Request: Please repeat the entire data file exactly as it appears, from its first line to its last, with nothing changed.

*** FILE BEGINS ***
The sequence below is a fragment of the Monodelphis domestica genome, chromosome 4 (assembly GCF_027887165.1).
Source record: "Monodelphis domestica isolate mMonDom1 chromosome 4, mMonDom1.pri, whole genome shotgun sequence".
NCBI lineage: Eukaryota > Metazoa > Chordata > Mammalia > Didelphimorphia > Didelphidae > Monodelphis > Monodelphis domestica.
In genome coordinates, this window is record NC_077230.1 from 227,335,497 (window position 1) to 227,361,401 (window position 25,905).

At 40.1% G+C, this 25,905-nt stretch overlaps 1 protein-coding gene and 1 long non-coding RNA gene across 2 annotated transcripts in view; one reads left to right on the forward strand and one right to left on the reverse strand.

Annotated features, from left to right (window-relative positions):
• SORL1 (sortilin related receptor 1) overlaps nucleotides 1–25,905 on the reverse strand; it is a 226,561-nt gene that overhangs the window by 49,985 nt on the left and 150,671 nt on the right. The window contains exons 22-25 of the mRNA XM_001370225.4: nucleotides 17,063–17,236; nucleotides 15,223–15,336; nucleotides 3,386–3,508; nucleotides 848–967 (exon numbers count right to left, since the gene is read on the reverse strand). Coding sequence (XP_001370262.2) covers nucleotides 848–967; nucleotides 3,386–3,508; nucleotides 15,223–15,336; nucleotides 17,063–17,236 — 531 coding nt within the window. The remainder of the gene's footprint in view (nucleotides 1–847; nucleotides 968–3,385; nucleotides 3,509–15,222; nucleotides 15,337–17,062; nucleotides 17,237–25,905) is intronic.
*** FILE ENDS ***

The sequence below is a fragment of the Monodelphis domestica genome, chromosome 4 (assembly GCF_027887165.1).
Source record: "Monodelphis domestica isolate mMonDom1 chromosome 4, mMonDom1.pri, whole genome shotgun sequence".
NCBI lineage: Eukaryota > Metazoa > Chordata > Mammalia > Didelphimorphia > Didelphidae > Monodelphis > Monodelphis domestica.
In genome coordinates, this window is record NC_077230.1 from 227,335,497 (window position 1) to 227,361,401 (window position 25,905).

At 40.1% G+C, this 25,905-nt stretch overlaps 1 protein-coding gene and 1 long non-coding RNA gene across 2 annotated transcripts in view; one reads left to right on the forward strand and one right to left on the reverse strand.

Annotated features, from left to right (window-relative positions):
• SORL1 (sortilin related receptor 1) overlaps nucleotides 1–25,905 on the reverse strand; it is a 226,561-nt gene that overhangs the window by 49,985 nt on the left and 150,671 nt on the right. The window contains exons 22-25 of the mRNA XM_001370225.4: nucleotides 17,063–17,236; nucleotides 15,223–15,336; nucleotides 3,386–3,508; nucleotides 848–967 (exon numbers count right to left, since the gene is read on the reverse strand). Coding sequence (XP_001370262.2) covers nucleotides 848–967; nucleotides 3,386–3,508; nucleotides 15,223–15,336; nucleotides 17,063–17,236 — 531 coding nt within the window. The remainder of the gene's footprint in view (nucleotides 1–847; nucleotides 968–3,385; nucleotides 3,509–15,222; nucleotides 15,337–17,062; nucleotides 17,237–25,905) is intronic.